Method: A lab experiment. A videotape of a mock, armed-robbery trial (following format of actual trial) was viewed by participants in small groups (2-8 participants), who then independently completed a questionnaire on dependent measures, memory test and rating scales. IVs: 1. Witness identifying conditions (WIC) either poor (robber disguised, brandishing handgun, 14 day delay in witness idenfication) or good (robber not disguised, handgun hidden, 2 day delay in witness identification). 2. Witness confidence either high (testified 100% confident in correct identification) or law (testified 80% confident). 3. Expert witness (psychologist) testimony: either descriptive only or descriptive and quantified (or no expert witness). 4. Expert witness opinion on accuracy of identification (rating scale, 0-25, where 0= least likely to be correct): either low (7 in poor WIC trials), or high (20 in good WIC trials), o rno expert witness. DVs: 1. verdicts (guily/not guilty); 2. Memory test; 3. Juror knowledge; 4. rating on probability that a) D guily; b) eye witness identification correct.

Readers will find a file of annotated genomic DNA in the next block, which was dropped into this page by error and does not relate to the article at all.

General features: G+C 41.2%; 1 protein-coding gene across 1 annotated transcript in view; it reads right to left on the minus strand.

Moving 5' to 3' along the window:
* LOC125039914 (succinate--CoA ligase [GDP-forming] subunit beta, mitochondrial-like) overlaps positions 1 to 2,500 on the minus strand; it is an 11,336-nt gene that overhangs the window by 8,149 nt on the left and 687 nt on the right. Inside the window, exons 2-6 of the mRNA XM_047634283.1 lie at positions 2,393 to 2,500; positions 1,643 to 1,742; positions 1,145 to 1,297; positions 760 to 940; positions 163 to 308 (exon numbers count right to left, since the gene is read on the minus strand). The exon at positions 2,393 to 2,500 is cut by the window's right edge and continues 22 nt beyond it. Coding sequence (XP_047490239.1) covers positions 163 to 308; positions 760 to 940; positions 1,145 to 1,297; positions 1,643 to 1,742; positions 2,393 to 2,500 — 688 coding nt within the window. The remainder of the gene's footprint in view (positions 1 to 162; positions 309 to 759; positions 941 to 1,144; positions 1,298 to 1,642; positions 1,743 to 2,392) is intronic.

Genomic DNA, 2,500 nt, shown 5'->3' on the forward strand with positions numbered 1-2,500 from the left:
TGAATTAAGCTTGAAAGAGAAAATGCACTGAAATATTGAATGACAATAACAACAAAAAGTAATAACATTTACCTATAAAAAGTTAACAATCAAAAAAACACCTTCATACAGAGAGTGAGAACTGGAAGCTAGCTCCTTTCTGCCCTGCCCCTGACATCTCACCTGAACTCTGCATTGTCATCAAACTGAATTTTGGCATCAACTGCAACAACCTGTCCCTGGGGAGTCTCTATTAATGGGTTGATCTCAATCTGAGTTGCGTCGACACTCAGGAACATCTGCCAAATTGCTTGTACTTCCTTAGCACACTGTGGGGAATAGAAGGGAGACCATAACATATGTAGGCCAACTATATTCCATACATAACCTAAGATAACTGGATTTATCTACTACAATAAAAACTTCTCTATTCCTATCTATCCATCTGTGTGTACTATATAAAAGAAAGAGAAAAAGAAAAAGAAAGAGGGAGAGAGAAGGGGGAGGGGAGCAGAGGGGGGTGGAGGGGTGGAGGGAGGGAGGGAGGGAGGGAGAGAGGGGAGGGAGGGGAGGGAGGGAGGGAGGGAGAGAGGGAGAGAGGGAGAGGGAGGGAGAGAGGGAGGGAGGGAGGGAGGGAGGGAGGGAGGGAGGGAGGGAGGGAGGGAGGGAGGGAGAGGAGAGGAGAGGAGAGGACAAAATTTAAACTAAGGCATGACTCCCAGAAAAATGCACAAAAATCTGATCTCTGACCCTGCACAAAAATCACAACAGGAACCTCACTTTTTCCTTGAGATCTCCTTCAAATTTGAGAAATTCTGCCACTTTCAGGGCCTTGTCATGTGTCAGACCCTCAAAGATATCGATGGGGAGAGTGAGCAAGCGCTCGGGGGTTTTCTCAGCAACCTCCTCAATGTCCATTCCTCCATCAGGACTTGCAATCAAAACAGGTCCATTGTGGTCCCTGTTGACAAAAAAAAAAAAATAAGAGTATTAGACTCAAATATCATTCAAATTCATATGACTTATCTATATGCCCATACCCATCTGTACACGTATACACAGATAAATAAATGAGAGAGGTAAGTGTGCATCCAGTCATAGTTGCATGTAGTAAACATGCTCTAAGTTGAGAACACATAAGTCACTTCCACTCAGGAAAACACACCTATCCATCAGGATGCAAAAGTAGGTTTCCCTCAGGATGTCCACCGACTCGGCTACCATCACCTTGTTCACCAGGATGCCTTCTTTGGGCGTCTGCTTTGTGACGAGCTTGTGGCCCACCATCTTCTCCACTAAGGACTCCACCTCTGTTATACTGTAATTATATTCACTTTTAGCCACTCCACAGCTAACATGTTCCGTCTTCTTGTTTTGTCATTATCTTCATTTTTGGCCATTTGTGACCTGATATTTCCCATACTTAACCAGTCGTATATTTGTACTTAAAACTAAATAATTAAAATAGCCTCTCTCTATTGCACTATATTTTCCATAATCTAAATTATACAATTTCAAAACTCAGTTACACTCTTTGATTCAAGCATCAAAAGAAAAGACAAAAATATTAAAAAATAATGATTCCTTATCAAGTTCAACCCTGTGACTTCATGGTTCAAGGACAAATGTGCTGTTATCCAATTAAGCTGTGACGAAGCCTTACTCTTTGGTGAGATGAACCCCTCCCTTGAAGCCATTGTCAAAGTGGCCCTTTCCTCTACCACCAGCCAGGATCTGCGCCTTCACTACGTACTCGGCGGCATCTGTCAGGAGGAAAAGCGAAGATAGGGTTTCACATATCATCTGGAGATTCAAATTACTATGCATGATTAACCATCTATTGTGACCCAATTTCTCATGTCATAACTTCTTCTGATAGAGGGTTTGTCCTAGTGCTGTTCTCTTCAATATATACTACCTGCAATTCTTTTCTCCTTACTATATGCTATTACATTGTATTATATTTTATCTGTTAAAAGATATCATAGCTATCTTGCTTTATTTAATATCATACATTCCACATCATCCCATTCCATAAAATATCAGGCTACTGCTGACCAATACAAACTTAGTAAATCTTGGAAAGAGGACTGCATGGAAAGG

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Cutler; The effects of expert witness testimony on

Result: When WIC good, higher percentage of guilty verdicts given, (effect increased where expert witness had given decriptive testimony). Jurors memory was tested to rule out poor memory as a possible confounding vaiable (85% correctly recalled testimony). Ratings of credibility of witness varied with witness confidence levels: witness rated more credible when she testified 100% confident in identification. Jurors had greater confidence in the accuracy of the witness identification when WIC were good (with a stronger effect with witness testifying 100% confident). Correlation between verdict and jurors perceived probability that identification was correct = 0.66.

Evaluation: Expert testimony imporved jurors knowledge and in some form reduced jurors reliance on witness confidence (e.g. jurors paid more attention to evidence). Where no expert witness testimony was given, witness confidence effected jurors judgements.

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Pickel; The effects of inadmissible evidence on ju

Background: Judges may rule evidence/testimony as inadmissible if it is believed that jurors may be unduly influenced by it, but previous research has sometimes shown thaat instructions to disregard evidence makes it mroe salient (known as reactance theory).